‘Badland’ gives a glimpse into the life after the war

Melissa Mills

Badland” is a truthful glimpse into the horrific aftermath of war seen through one family’s story. It is a gut-wrenching and touching story of anger, disaster, fear, warmth and also deep love that will have you biting your fingernails to the bitter end.

The movie is the inspiration of writer/director Francesco Lucente. It’s based on America’s impetuous thrust into the Iraq war and stories of increased domestic violence, murder and murder-suicides resulting from soldiers suffering from post traumatic stress disorder after their return from the war.

Jerry Rice is a Marine reservist and a veteran of the Gulf War, who later in life is called to duty to serve in Afghanistan and Iraq. After being dishonorably discharged and traumatized by the horrors of war, he returns home to civilian life disillusioned and broken. Jerry suffers from nosebleeds, night terrors and uncontrollable crying from his tour of duty. He lives a life of poverty, working at a local convenience store under a demeaning and unethical boss in a dismal town that could be considered an ‘any town’ USA.

Nora, his pregnant wife, is extremely unsympathetic, cold and shockingly abusive to her husband and his problems. Their three children, Stevie, Ray and Celina are the innocent victims of the turmoil around them. Living in complete discontent, Nora decides she must keep money for bills and from her two son’s paper routes and hide it in case she and her children need to leave. Their trailer becomes a prison, marked with repeated fights and ugliness. When Jerry discovers that Nora has betrayed him, he becomes angry.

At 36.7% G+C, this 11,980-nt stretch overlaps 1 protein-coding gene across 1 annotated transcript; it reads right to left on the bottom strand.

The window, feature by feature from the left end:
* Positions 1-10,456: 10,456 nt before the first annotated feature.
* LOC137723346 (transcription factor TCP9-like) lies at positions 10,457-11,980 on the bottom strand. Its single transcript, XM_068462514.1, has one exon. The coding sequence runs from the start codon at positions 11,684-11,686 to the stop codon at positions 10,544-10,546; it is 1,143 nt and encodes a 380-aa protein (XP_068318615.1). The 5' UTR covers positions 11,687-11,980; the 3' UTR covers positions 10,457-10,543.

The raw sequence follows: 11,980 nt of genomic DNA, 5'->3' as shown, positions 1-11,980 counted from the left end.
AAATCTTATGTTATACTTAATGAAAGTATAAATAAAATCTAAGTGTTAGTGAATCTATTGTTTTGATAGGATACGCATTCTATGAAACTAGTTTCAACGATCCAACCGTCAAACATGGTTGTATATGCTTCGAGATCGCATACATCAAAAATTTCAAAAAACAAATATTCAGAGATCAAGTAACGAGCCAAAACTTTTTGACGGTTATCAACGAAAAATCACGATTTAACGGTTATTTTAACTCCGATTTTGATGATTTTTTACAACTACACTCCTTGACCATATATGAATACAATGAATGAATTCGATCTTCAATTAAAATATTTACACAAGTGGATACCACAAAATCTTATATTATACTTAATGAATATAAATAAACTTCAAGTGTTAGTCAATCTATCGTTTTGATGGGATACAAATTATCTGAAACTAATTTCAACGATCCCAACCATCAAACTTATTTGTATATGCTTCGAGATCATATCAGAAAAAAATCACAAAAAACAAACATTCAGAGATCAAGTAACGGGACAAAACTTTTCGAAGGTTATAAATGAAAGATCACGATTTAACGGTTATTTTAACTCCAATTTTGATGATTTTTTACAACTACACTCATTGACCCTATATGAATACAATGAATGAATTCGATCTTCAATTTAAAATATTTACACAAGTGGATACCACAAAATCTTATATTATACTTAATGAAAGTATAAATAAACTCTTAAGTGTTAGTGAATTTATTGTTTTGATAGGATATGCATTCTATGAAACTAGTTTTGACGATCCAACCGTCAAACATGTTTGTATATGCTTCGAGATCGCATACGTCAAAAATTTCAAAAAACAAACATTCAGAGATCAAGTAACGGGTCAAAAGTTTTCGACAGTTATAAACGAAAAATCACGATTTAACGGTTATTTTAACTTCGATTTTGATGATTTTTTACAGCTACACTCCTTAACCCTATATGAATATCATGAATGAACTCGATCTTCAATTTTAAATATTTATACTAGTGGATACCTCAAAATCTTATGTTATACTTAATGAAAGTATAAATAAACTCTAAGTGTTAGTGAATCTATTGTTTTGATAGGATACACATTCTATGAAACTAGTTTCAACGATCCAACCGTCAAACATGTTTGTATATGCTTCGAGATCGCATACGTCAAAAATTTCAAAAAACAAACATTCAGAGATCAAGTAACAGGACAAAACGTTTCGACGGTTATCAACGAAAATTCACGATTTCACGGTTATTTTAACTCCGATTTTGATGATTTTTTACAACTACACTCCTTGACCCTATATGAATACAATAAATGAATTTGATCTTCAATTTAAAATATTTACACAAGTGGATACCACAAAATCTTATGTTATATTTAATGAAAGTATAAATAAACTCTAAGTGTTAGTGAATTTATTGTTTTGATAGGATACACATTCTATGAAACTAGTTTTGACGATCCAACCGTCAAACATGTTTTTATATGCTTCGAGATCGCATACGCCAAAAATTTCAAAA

The rest of the film follows Jerry and his daughter Celina and their flight from the law.

All of the actors fit their parts perfectly and played their parts well, but the main characters of the story really stood out for their ability to play such emotionally charged roles.

Although her part was brief, Nora, played by Vinessa Shaw, did an excellent job. She was very convincing as the angry and verbally abusive wife, who left the viewer feeling contempt and disgust towards her.

Jamie Draven, a British actor, played the part of Jerry Rice, the war ravaged veteran. Draven also gave a stunning performance that was fervent, intense and evoked sympathy despite his heinous act.

Jerry’s daughter, Celina, was played by nine-year-old actress Grace Fulton. Fulton demonstrated an acting ability comparable to a well-established and focused adult that had been acting their entire life. Her role was very emotional and intense and she played the part persuasively without missing a beat. Furthermore, her on-screen rapport with Draven made their father-daughter relationship believable.

Chandra West was brilliant in her part as Oli, the sweet, caring, new love in Jerry’s life that really never had a chance to flourish.

Lastly was Joe Morton, who played Max, acting as another returning Iraqi soldier and small town sheriff trying to cope with the atrocities left in his mind from the war. He did a splendid job of acting as a man spiraling into bouts of alcoholism, suffering from severe feelings of fear and thoughts of suicide.

In addition, the script and plot allowed the story to unfold very nicely without gaps or confusing parts that might leave the viewer with questions or uncertainties. It also allowed the actors to portray their parts accurately and compellingly.

“Badland” is a story of great tragedy and the triumph of love between a daughter and her father. This story will have you sitting on the edge of your seat wondering what misfortune might occur next, all the while, crossing your fingers and hoping for the best.

Make sure you strap yourself in tightly for this profound and emotional roller coaster ride.